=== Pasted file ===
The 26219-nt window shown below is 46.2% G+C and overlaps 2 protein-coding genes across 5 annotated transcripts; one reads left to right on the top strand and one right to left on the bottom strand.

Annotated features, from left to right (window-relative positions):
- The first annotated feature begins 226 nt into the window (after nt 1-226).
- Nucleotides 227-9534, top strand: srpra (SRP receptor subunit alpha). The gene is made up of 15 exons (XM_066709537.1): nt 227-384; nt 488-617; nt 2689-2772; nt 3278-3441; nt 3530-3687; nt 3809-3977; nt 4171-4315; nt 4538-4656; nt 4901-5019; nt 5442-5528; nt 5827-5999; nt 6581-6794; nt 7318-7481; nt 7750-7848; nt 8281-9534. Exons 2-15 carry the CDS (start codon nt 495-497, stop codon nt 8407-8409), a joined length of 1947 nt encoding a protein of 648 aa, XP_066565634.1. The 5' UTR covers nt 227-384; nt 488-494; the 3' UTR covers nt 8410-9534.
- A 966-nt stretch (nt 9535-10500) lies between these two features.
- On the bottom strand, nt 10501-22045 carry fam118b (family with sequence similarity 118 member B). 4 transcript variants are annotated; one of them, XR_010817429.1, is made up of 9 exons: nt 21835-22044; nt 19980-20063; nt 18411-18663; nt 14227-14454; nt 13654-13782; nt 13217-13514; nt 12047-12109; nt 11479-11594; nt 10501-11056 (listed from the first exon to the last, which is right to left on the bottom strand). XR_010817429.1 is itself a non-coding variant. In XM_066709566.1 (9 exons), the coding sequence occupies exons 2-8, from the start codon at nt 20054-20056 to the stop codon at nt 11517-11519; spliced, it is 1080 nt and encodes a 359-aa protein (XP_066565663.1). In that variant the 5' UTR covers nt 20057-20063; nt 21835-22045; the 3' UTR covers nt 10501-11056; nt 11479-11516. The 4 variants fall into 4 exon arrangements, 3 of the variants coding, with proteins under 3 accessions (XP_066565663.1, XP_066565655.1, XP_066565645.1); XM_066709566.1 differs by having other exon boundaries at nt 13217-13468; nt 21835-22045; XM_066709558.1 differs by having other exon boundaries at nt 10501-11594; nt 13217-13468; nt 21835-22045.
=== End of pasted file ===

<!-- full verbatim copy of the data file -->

The 26219-nt window shown below is 46.2% G+C and overlaps 2 protein-coding genes across 5 annotated transcripts; one reads left to right on the top strand and one right to left on the bottom strand.

Annotated features, from left to right (window-relative positions):
- The first annotated feature begins 226 nt into the window (after nt 1-226).
- Nucleotides 227-9534, top strand: srpra (SRP receptor subunit alpha). The gene is made up of 15 exons (XM_066709537.1): nt 227-384; nt 488-617; nt 2689-2772; nt 3278-3441; nt 3530-3687; nt 3809-3977; nt 4171-4315; nt 4538-4656; nt 4901-5019; nt 5442-5528; nt 5827-5999; nt 6581-6794; nt 7318-7481; nt 7750-7848; nt 8281-9534. Exons 2-15 carry the CDS (start codon nt 495-497, stop codon nt 8407-8409), a joined length of 1947 nt encoding a protein of 648 aa, XP_066565634.1. The 5' UTR covers nt 227-384; nt 488-494; the 3' UTR covers nt 8410-9534.
- A 966-nt stretch (nt 9535-10500) lies between these two features.
- On the bottom strand, nt 10501-22045 carry fam118b (family with sequence similarity 118 member B). 4 transcript variants are annotated; one of them, XR_010817429.1, is made up of 9 exons: nt 21835-22044; nt 19980-20063; nt 18411-18663; nt 14227-14454; nt 13654-13782; nt 13217-13514; nt 12047-12109; nt 11479-11594; nt 10501-11056 (listed from the first exon to the last, which is right to left on the bottom strand). XR_010817429.1 is itself a non-coding variant. In XM_066709566.1 (9 exons), the coding sequence occupies exons 2-8, from the start codon at nt 20054-20056 to the stop codon at nt 11517-11519; spliced, it is 1080 nt and encodes a 359-aa protein (XP_066565663.1). In that variant the 5' UTR covers nt 20057-20063; nt 21835-22045; the 3' UTR covers nt 10501-11056; nt 11479-11516. The 4 variants fall into 4 exon arrangements, 3 of the variants coding, with proteins under 3 accessions (XP_066565663.1, XP_066565655.1, XP_066565645.1); XM_066709566.1 differs by having other exon boundaries at nt 13217-13468; nt 21835-22045; XM_066709558.1 differs by having other exon boundaries at nt 10501-11594; nt 13217-13468; nt 21835-22045.